More recently, you’ve picked up down (or rather, “dow”), and one of my special joys as a dad is to walk with you, hand-in-hand, and listen your little voice going “Dow… Dow… Dow… Up… Dow… Up…” with every step we take, a charming topographical diary of our journey. You are gonna love “level sets” in Calc III, kiddo.
Another versatile word is hot, which you always say with a percussive flair while simultaneously signing it. Nana serves you steaming hot food? Hot! You see a fire? Hot! It’s warm outside? Hot! So far, so good. You eat ice cream? Hot! Your shirt gets wet? Hot! You step on scratchy grass? Hot! In fact, you say probably say Hot! about thirty times a minute, in response to pretty much any external stimulus. Your mom and I have tried to teach you that “hot” and “cold” are opposites, but that hasn’t yet worked: while you happily accept that ice cream is cold, you will in the same breath simultaneously maintain that it is also Hot!, a discrepancy I chalk up to you being blessed with an unfathomably deep understanding of the quantum nature of matter, and you mother chalks up to you being a bonehead.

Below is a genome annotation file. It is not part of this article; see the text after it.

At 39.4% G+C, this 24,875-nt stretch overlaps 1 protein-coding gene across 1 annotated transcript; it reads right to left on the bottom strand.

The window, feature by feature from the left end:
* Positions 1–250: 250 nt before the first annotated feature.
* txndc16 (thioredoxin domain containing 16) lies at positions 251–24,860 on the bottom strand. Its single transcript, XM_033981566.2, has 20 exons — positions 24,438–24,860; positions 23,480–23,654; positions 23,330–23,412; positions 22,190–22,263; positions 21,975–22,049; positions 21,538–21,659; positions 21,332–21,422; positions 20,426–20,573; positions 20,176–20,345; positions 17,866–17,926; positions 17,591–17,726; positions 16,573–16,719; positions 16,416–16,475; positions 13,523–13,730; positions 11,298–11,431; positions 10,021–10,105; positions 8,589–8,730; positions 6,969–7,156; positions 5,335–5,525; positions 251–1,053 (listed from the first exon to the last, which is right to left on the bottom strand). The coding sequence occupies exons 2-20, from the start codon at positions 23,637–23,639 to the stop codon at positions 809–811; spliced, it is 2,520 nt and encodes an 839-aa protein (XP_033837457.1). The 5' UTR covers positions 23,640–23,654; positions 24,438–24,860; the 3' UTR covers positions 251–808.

Perhaps my favorite word in your vocabulary, though, is Eye-you, which is how you say “I love you.” More frequently you just blow a kiss in my general direction (with a new-and-improved “popping” noise when you smack your lips) or just smile your toothy smile and wave, but every now and then you squint your eyes and say Eye-you. As you are becoming more conversant, it is more and more evident to me that you are a no longer my baby, but my little girl. You’re growing up quickly, little Ladybug, and I’m going to miss all your little infant quirks so much… but if I get to hear you say “I love you” and see you run to get a hug from me, it’ll all be worth it.
Eye-you too, pumpkin.
— Ba ba
See more pictures from your sixteenth month of existence over at Flickr.